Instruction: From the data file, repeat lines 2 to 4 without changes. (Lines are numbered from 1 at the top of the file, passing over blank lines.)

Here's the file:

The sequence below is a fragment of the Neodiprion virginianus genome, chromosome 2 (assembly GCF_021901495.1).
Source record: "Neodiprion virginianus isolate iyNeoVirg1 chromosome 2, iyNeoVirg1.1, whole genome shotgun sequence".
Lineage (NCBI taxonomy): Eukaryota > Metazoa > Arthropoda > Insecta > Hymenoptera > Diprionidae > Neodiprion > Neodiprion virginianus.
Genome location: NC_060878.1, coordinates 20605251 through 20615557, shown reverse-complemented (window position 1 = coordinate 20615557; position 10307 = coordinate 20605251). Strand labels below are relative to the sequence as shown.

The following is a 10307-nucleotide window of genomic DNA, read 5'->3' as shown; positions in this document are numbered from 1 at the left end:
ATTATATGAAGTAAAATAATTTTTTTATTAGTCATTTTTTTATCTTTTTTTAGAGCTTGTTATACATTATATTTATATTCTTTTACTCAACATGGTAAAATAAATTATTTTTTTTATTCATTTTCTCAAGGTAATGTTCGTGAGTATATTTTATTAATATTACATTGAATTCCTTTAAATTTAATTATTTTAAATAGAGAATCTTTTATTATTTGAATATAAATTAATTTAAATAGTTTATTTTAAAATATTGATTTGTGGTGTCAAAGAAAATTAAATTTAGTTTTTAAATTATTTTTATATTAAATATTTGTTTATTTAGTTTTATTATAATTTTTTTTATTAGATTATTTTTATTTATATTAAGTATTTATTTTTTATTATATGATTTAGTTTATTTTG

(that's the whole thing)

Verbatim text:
Source record: "Neodiprion virginianus isolate iyNeoVirg1 chromosome 2, iyNeoVirg1.1, whole genome shotgun sequence".
Lineage (NCBI taxonomy): Eukaryota > Metazoa > Arthropoda > Insecta > Hymenoptera > Diprionidae > Neodiprion > Neodiprion virginianus.
Genome location: NC_060878.1, coordinates 20605251 through 20615557, shown reverse-complemented (window position 1 = coordinate 20615557; position 10307 = coordinate 20605251). Strand labels below are relative to the sequence as shown.